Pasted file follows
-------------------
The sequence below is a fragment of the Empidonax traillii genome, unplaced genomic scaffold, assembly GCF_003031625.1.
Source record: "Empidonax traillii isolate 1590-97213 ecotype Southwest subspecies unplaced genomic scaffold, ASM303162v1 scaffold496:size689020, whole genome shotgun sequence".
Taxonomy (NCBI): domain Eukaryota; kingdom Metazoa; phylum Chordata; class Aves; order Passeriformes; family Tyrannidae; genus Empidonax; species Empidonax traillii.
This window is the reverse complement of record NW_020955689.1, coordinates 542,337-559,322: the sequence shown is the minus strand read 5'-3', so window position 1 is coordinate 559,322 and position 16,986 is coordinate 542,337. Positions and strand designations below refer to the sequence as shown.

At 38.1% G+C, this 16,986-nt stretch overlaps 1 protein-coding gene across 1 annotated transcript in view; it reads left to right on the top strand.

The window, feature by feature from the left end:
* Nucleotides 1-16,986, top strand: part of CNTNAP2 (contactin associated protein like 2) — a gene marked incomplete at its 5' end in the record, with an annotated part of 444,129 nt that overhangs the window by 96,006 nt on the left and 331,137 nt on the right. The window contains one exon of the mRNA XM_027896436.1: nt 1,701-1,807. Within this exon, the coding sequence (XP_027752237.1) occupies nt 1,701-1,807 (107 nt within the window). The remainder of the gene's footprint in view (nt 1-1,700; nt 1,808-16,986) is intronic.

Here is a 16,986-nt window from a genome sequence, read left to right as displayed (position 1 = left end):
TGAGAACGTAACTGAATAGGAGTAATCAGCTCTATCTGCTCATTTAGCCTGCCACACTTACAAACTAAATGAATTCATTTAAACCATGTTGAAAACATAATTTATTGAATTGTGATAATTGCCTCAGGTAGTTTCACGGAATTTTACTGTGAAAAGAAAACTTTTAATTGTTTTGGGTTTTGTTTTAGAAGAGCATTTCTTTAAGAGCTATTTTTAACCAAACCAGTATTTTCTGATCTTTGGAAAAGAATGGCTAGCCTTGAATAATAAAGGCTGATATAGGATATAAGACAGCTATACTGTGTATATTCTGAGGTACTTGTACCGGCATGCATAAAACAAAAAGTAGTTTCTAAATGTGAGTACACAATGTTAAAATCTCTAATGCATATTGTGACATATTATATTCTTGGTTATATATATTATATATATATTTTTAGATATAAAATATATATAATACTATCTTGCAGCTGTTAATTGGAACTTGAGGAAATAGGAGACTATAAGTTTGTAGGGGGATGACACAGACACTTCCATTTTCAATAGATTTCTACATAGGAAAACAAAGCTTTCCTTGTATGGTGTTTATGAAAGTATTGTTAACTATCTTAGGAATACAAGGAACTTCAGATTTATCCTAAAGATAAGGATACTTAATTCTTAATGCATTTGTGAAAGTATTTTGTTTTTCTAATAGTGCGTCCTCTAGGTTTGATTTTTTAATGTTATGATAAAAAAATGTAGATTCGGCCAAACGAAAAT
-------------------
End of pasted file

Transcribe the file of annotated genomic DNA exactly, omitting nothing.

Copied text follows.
The sequence below is a fragment of the Empidonax traillii genome, unplaced genomic scaffold, assembly GCF_003031625.1.
Source record: "Empidonax traillii isolate 1590-97213 ecotype Southwest subspecies unplaced genomic scaffold, ASM303162v1 scaffold496:size689020, whole genome shotgun sequence".
Taxonomy (NCBI): domain Eukaryota; kingdom Metazoa; phylum Chordata; class Aves; order Passeriformes; family Tyrannidae; genus Empidonax; species Empidonax traillii.
This window is the reverse complement of record NW_020955689.1, coordinates 542,337-559,322: the sequence shown is the minus strand read 5'-3', so window position 1 is coordinate 559,322 and position 16,986 is coordinate 542,337. Positions and strand designations below refer to the sequence as shown.

At 38.1% G+C, this 16,986-nt stretch overlaps 1 protein-coding gene across 1 annotated transcript in view; it reads left to right on the top strand.

The window, feature by feature from the left end:
* Nucleotides 1-16,986, top strand: part of CNTNAP2 (contactin associated protein like 2) — a gene marked incomplete at its 5' end in the record, with an annotated part of 444,129 nt that overhangs the window by 96,006 nt on the left and 331,137 nt on the right. The window contains one exon of the mRNA XM_027896436.1: nt 1,701-1,807. Within this exon, the coding sequence (XP_027752237.1) occupies nt 1,701-1,807 (107 nt within the window). The remainder of the gene's footprint in view (nt 1-1,700; nt 1,808-16,986) is intronic.

Here is a 16,986-nt window from a genome sequence, read left to right as displayed (position 1 = left end):
TGAGAACGTAACTGAATAGGAGTAATCAGCTCTATCTGCTCATTTAGCCTGCCACACTTACAAACTAAATGAATTCATTTAAACCATGTTGAAAACATAATTTATTGAATTGTGATAATTGCCTCAGGTAGTTTCACGGAATTTTACTGTGAAAAGAAAACTTTTAATTGTTTTGGGTTTTGTTTTAGAAGAGCATTTCTTTAAGAGCTATTTTTAACCAAACCAGTATTTTCTGATCTTTGGAAAAGAATGGCTAGCCTTGAATAATAAAGGCTGATATAGGATATAAGACAGCTATACTGTGTATATTCTGAGGTACTTGTACCGGCATGCATAAAACAAAAAGTAGTTTCTAAATGTGAGTACACAATGTTAAAATCTCTAATGCATATTGTGACATATTATATTCTTGGTTATATATATTATATATATATTTTTAGATATAAAATATATATAATACTATCTTGCAGCTGTTAATTGGAACTTGAGGAAATAGGAGACTATAAGTTTGTAGGGGGATGACACAGACACTTCCATTTTCAATAGATTTCTACATAGGAAAACAAAGCTTTCCTTGTATGGTGTTTATGAAAGTATTGTTAACTATCTTAGGAATACAAGGAACTTCAGATTTATCCTAAAGATAAGGATACTTAATTCTTAATGCATTTGTGAAAGTATTTTGTTTTTCTAATAGTGCGTCCTCTAGGTTTGATTTTTTAATGTTATGATAAAAAAATGTAGATTCGGCCAAACGAAAAT